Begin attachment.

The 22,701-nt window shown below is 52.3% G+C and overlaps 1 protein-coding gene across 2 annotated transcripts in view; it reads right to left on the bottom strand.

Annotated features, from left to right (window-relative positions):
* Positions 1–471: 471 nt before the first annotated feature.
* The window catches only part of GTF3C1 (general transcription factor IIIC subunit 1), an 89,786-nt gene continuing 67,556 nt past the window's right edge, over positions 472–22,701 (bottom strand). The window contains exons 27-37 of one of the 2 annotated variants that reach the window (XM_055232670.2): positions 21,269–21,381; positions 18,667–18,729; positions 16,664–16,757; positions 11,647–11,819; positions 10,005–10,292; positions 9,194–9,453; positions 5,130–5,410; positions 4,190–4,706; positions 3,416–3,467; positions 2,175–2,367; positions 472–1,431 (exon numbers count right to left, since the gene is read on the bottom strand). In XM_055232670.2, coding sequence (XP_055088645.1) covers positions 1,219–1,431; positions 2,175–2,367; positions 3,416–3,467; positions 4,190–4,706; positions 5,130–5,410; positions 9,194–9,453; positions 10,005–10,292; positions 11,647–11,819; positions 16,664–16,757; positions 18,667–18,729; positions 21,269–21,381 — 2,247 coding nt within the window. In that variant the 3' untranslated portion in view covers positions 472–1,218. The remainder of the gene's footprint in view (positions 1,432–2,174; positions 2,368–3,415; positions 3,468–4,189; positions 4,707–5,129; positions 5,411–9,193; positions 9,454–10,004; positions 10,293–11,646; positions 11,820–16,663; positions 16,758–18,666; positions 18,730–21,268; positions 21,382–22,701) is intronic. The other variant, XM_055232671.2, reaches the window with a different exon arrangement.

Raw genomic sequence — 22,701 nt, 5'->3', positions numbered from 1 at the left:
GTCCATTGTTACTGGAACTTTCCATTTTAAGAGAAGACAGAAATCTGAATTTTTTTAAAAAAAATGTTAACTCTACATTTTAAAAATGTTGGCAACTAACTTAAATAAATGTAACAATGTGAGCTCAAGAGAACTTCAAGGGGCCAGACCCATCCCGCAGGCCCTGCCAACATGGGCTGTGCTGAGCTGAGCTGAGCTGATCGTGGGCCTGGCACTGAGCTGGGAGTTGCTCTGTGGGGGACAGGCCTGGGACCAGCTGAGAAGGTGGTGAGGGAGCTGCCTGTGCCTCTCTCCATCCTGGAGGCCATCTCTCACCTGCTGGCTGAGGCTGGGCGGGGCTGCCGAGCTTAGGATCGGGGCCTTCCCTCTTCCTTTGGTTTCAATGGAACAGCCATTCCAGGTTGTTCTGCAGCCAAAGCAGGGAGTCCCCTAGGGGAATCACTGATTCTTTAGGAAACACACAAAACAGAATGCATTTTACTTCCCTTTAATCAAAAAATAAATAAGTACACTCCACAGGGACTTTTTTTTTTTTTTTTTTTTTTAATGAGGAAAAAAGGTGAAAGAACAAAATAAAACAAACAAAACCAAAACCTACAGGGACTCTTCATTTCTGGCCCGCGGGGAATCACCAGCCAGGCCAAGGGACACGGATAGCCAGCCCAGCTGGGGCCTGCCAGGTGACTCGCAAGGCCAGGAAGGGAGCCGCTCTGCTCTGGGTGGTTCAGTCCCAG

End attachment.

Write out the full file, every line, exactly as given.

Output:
The 22,701-nt window shown below is 52.3% G+C and overlaps 1 protein-coding gene across 2 annotated transcripts in view; it reads right to left on the bottom strand.

Annotated features, from left to right (window-relative positions):
* Positions 1–471: 471 nt before the first annotated feature.
* The window catches only part of GTF3C1 (general transcription factor IIIC subunit 1), an 89,786-nt gene continuing 67,556 nt past the window's right edge, over positions 472–22,701 (bottom strand). The window contains exons 27-37 of one of the 2 annotated variants that reach the window (XM_055232670.2): positions 21,269–21,381; positions 18,667–18,729; positions 16,664–16,757; positions 11,647–11,819; positions 10,005–10,292; positions 9,194–9,453; positions 5,130–5,410; positions 4,190–4,706; positions 3,416–3,467; positions 2,175–2,367; positions 472–1,431 (exon numbers count right to left, since the gene is read on the bottom strand). In XM_055232670.2, coding sequence (XP_055088645.1) covers positions 1,219–1,431; positions 2,175–2,367; positions 3,416–3,467; positions 4,190–4,706; positions 5,130–5,410; positions 9,194–9,453; positions 10,005–10,292; positions 11,647–11,819; positions 16,664–16,757; positions 18,667–18,729; positions 21,269–21,381 — 2,247 coding nt within the window. In that variant the 3' untranslated portion in view covers positions 472–1,218. The remainder of the gene's footprint in view (positions 1,432–2,174; positions 2,368–3,415; positions 3,468–4,189; positions 4,707–5,129; positions 5,411–9,193; positions 9,454–10,004; positions 10,293–11,646; positions 11,820–16,663; positions 16,758–18,666; positions 18,730–21,268; positions 21,382–22,701) is intronic. The other variant, XM_055232671.2, reaches the window with a different exon arrangement.

Raw genomic sequence — 22,701 nt, 5'->3', positions numbered from 1 at the left:
GTCCATTGTTACTGGAACTTTCCATTTTAAGAGAAGACAGAAATCTGAATTTTTTTAAAAAAAATGTTAACTCTACATTTTAAAAATGTTGGCAACTAACTTAAATAAATGTAACAATGTGAGCTCAAGAGAACTTCAAGGGGCCAGACCCATCCCGCAGGCCCTGCCAACATGGGCTGTGCTGAGCTGAGCTGAGCTGATCGTGGGCCTGGCACTGAGCTGGGAGTTGCTCTGTGGGGGACAGGCCTGGGACCAGCTGAGAAGGTGGTGAGGGAGCTGCCTGTGCCTCTCTCCATCCTGGAGGCCATCTCTCACCTGCTGGCTGAGGCTGGGCGGGGCTGCCGAGCTTAGGATCGGGGCCTTCCCTCTTCCTTTGGTTTCAATGGAACAGCCATTCCAGGTTGTTCTGCAGCCAAAGCAGGGAGTCCCCTAGGGGAATCACTGATTCTTTAGGAAACACACAAAACAGAATGCATTTTACTTCCCTTTAATCAAAAAATAAATAAGTACACTCCACAGGGACTTTTTTTTTTTTTTTTTTTTTTAATGAGGAAAAAAGGTGAAAGAACAAAATAAAACAAACAAAACCAAAACCTACAGGGACTCTTCATTTCTGGCCCGCGGGGAATCACCAGCCAGGCCAAGGGACACGGATAGCCAGCCCAGCTGGGGCCTGCCAGGTGACTCGCAAGGCCAGGAAGGGAGCCGCTCTGCTCTGGGTGGTTCAGTCCCAG